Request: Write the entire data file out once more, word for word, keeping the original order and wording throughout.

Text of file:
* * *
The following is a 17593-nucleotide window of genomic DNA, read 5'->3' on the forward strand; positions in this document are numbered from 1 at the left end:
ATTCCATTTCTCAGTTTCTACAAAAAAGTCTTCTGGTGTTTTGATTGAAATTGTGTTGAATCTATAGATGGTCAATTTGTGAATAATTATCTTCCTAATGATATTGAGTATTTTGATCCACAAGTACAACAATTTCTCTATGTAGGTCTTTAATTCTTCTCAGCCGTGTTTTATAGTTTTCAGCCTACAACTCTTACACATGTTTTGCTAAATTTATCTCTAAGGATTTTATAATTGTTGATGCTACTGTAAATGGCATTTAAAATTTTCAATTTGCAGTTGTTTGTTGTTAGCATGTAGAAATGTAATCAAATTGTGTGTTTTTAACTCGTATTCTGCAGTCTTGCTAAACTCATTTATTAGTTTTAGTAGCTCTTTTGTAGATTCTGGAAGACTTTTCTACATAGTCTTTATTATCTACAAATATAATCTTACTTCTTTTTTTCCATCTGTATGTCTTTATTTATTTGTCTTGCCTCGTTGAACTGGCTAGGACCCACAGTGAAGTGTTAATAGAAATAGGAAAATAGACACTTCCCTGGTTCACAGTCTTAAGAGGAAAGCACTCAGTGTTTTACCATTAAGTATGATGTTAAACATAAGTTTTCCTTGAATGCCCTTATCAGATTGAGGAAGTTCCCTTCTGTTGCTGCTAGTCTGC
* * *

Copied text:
The following is a 17593-nucleotide window of genomic DNA, read 5'->3' on the forward strand; positions in this document are numbered from 1 at the left end:
ATTCCATTTCTCAGTTTCTACAAAAAAGTCTTCTGGTGTTTTGATTGAAATTGTGTTGAATCTATAGATGGTCAATTTGTGAATAATTATCTTCCTAATGATATTGAGTATTTTGATCCACAAGTACAACAATTTCTCTATGTAGGTCTTTAATTCTTCTCAGCCGTGTTTTATAGTTTTCAGCCTACAACTCTTACACATGTTTTGCTAAATTTATCTCTAAGGATTTTATAATTGTTGATGCTACTGTAAATGGCATTTAAAATTTTCAATTTGCAGTTGTTTGTTGTTAGCATGTAGAAATGTAATCAAATTGTGTGTTTTTAACTCGTATTCTGCAGTCTTGCTAAACTCATTTATTAGTTTTAGTAGCTCTTTTGTAGATTCTGGAAGACTTTTCTACATAGTCTTTATTATCTACAAATATAATCTTACTTCTTTTTTTCCATCTGTATGTCTTTATTTATTTGTCTTGCCTCGTTGAACTGGCTAGGACCCACAGTGAAGTGTTAATAGAAATAGGAAAATAGACACTTCCCTGGTTCACAGTCTTAAGAGGAAAGCACTCAGTGTTTTACCATTAAGTATGATGTTAAACATAAGTTTTCCTTGAATGCCCTTATCAGATTGAGGAAGTTCCCTTCTGTTGCTGCTAGTCTGC